Saturday, March 22, 2003
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Colombo seeks another buyer for land after Luigino's pullout


PARKERSBURG - An industrial site at the Parkersburg Business Park will be marketed with the same zeal which brought Luigino's to town, local planners said.

After four years of ups and downs, compromises and kowtowing and two announcements the company was going to build the plant here, frozen foods giant Luigino's dropped its plans to build a $36 million plant and hire 600 people at the business park.

The Thursday announcement from the state development office comes several weeks after reports started arising the company was concerned about C8 contamination.

Luigino's has before axed a deal to build the plant. The original site was in Hibbing, Minn., however, the company and a development board got into a disagreement over the length of time it was taking for Luigino's to renovate a former chopsticks plant.

Time to get back to work and find another company, Mayor Jimmy Colombo said Friday.

''What we do is we pick ourselves up, and we act like we're not carrying a million pounds of weight on our shoulders,'' he said.

The 40-acre site at the business park has been cleared, leveled and is ready to go, said James Kinnett, president of the Wood County Development Authority, the agency involved four years ago in persuading the company to come to Parkersburg. It's the best industrial site in West Virginia, he said.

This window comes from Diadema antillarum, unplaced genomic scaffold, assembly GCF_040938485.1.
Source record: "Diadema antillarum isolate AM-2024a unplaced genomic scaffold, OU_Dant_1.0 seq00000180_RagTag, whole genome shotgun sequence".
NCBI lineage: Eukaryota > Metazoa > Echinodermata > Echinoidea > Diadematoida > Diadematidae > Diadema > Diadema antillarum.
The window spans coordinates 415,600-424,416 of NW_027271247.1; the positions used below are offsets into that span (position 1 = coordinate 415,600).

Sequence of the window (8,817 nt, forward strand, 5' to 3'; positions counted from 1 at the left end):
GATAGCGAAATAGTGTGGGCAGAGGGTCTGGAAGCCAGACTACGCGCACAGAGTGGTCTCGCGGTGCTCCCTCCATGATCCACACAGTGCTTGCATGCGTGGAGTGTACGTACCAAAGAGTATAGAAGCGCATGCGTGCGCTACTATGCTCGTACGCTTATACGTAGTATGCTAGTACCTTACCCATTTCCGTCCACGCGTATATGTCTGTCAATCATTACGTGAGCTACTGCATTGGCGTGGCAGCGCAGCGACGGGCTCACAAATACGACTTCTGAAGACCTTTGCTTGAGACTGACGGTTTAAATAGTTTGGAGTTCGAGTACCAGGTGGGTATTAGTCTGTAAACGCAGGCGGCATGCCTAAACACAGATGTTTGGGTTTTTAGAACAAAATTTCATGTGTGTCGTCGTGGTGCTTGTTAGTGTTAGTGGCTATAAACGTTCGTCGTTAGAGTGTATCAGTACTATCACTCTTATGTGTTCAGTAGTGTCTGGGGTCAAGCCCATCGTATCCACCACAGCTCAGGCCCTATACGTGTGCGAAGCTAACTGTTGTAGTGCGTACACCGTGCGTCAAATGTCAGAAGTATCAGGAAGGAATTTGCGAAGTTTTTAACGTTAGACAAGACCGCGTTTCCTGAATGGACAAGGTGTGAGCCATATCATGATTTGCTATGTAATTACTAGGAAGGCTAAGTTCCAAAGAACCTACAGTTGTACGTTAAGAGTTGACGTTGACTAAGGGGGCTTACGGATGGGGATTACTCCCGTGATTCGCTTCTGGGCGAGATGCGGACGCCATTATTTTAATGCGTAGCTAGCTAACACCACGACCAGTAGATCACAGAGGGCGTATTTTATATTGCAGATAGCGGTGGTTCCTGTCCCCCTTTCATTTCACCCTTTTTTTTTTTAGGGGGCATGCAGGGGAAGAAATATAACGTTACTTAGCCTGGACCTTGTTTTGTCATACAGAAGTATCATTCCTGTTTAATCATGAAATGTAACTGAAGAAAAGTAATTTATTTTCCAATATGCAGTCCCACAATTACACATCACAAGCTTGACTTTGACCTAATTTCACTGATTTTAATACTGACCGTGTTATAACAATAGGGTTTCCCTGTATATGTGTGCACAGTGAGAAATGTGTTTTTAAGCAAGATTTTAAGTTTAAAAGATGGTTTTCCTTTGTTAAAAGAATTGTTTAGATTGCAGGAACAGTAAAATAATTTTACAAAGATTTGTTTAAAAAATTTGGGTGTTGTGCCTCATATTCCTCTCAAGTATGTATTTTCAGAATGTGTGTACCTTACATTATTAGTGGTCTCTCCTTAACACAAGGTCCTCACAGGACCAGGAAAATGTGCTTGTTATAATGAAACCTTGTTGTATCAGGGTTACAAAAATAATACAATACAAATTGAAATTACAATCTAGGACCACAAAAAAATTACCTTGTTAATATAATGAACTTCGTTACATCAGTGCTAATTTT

''It's prepared and the most marketable piece of property in the state,'' he said.

Wood County Commission President Rick Modesitt is confident. That site and a site in Williamstown, both close to the interstate, are prime for development, he said.

''The county remains strong,'' he said. ''We think we're in a good position to attract new business.''

C8 is a non-issue, he said. The site has no contamination and Parkersburg water is safe and free of the compound, Modesitt said.

''I feel safe. I wouldn't be drinking the water if I didn't,'' Modesitt said. ''It's much to do about nothing.''

C8, also known as ammonium perfluorooctanoate, was used in a Teflon process at th DuPont Washington Works for more than 50 years. Residents have sued the company over possible health effects. It has not been determined C8 is a health risk, but it stays in the body for a long period of time.

''We don't have contaminated water,'' said Clarence Cox, manager of the Parkersburg Utility Board.

It's unfortunate Luigino's left, but it did open up another site for development, Greg Smith, chairman of the development task force, part of the Wood County Economic Roundtable

''It does leave us an excellent location for another business to come in and take advantage of the location and employee work force,'' he said.

Other companies have looked at the site in the past four years, Colombo said. The work to install the new water and sewer lines has not been for not, he said.

''The larger water line is definitely needed out there anyway,'' he said.

Luigino's first announced it was building in Parkersburg in June 1999. Construction never started and at one point the project was dead. During that time, the state bought the site for $1.3 million from the development authority. The project at one point was dead.

The site is titled to Stockmeister Enterprises, the company which would have built the plant. The agreement has a reversion clause.


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